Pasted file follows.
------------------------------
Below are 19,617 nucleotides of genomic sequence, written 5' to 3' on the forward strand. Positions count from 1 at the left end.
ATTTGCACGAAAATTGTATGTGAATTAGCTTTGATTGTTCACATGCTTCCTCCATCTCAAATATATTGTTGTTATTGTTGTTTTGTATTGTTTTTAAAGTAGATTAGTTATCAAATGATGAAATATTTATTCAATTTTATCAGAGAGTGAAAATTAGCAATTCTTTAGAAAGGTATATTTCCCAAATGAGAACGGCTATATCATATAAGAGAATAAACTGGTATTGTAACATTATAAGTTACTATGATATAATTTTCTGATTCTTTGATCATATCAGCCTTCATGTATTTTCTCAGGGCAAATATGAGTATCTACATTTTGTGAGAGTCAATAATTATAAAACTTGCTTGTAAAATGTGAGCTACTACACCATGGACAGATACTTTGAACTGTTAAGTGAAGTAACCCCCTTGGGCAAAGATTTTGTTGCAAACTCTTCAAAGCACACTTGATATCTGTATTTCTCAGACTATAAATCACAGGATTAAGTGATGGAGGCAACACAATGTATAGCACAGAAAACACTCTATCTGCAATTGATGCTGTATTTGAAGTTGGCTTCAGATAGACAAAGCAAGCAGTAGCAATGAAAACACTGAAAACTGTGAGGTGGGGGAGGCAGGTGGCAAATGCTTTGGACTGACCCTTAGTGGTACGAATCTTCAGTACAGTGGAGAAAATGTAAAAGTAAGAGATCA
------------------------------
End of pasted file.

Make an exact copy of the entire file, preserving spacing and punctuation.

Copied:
Below are 19,617 nucleotides of genomic sequence, written 5' to 3' on the forward strand. Positions count from 1 at the left end.
ATTTGCACGAAAATTGTATGTGAATTAGCTTTGATTGTTCACATGCTTCCTCCATCTCAAATATATTGTTGTTATTGTTGTTTTGTATTGTTTTTAAAGTAGATTAGTTATCAAATGATGAAATATTTATTCAATTTTATCAGAGAGTGAAAATTAGCAATTCTTTAGAAAGGTATATTTCCCAAATGAGAACGGCTATATCATATAAGAGAATAAACTGGTATTGTAACATTATAAGTTACTATGATATAATTTTCTGATTCTTTGATCATATCAGCCTTCATGTATTTTCTCAGGGCAAATATGAGTATCTACATTTTGTGAGAGTCAATAATTATAAAACTTGCTTGTAAAATGTGAGCTACTACACCATGGACAGATACTTTGAACTGTTAAGTGAAGTAACCCCCTTGGGCAAAGATTTTGTTGCAAACTCTTCAAAGCACACTTGATATCTGTATTTCTCAGACTATAAATCACAGGATTAAGTGATGGAGGCAACACAATGTATAGCACAGAAAACACTCTATCTGCAATTGATGCTGTATTTGAAGTTGGCTTCAGATAGACAAAGCAAGCAGTAGCAATGAAAACACTGAAAACTGTGAGGTGGGGGAGGCAGGTGGCAAATGCTTTGGACTGACCCTTAGTGGTACGAATCTTCAGTACAGTGGAGAAAATGTAAAAGTAAGAGATCA